Borough Hall in 1908, the year the subway opened at this location. Note the two subway entrances.

Borough Hall in 1908, the year the subway opened at this location. Note the two transit entrances.

Our class was turing Cadman Plaza yesterday in the second installment of our walk-through of the site. After dipping in to Borough Hall for five minutes to talk and get out of the cold–it could not have been more than 28 degrees at the time–we wrapped up in the downtown Brooklyn subways station. The Borough Hall subway opened in May 1908, a full ten years after the consolidation of the five boroughs. A student noted that the plaque placed during the station’s opening contained the seals of both Brooklyn and New York City itself. This led to a discussion about how strategic and intentional the laying of the subways lines were when the tracks were being planned and laid out in the 1900s. The real answer is I don’t know–a student will be looking into that in the coming months–but it sounds feasible; the main purpose of the Brooklyn Bridge was to link Brooklyn and Manhattan’s city halls, which are only about two miles apart as the crow flies. In this sense the subway was a continuation of the Great Bridge’s main purpose.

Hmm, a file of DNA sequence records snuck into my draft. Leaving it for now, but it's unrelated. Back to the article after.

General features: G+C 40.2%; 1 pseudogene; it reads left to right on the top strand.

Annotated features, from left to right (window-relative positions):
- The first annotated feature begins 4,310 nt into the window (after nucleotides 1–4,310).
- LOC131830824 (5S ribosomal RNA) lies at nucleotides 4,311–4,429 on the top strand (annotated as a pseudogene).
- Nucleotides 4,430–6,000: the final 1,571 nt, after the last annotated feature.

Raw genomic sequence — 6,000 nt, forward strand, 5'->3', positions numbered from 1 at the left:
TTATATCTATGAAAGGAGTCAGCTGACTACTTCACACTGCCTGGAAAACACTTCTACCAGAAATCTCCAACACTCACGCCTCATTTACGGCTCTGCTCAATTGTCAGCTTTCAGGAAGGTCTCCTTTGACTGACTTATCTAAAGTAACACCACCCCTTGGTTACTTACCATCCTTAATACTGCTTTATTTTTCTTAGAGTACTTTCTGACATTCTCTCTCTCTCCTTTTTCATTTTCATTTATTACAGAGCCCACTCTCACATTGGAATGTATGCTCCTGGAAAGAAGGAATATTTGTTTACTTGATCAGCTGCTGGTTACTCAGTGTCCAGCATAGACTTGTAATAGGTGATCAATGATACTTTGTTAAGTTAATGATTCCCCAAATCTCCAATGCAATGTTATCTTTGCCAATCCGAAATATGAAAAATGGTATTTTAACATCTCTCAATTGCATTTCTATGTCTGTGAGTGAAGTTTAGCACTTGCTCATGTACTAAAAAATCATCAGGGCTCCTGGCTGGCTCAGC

The subway did more than ease movement however; it had the ancillary but still important purpose of binding Greater New York together. I made the point to the class that Staten Island is the least New York-like of the five boroughs culturally and politically. It’s more complicated than this, but what does Staten Island lack that the other four boroughs all have? . . . Subway lines.

The mayor at the time was none other than George B. McClellan, Jr., son and namesake of the Civil War general. It has never been clear to me why Mac Jr. gets so little recognition. He did so much to build New York City’s infrastructure and worked tirelessly to make Gotham a twentieth century city. He even served in World War One a few years after leaving city hall. I suspect he has never received his just due because his mayoralty came after that of Seth Low, who with LaGuardia and a few others is remembered as the top-tier of New York City leaders. It is strange how we fixate on some historical figures at the reputational expense of others.

(image/Irving Underhill, Library of Congress)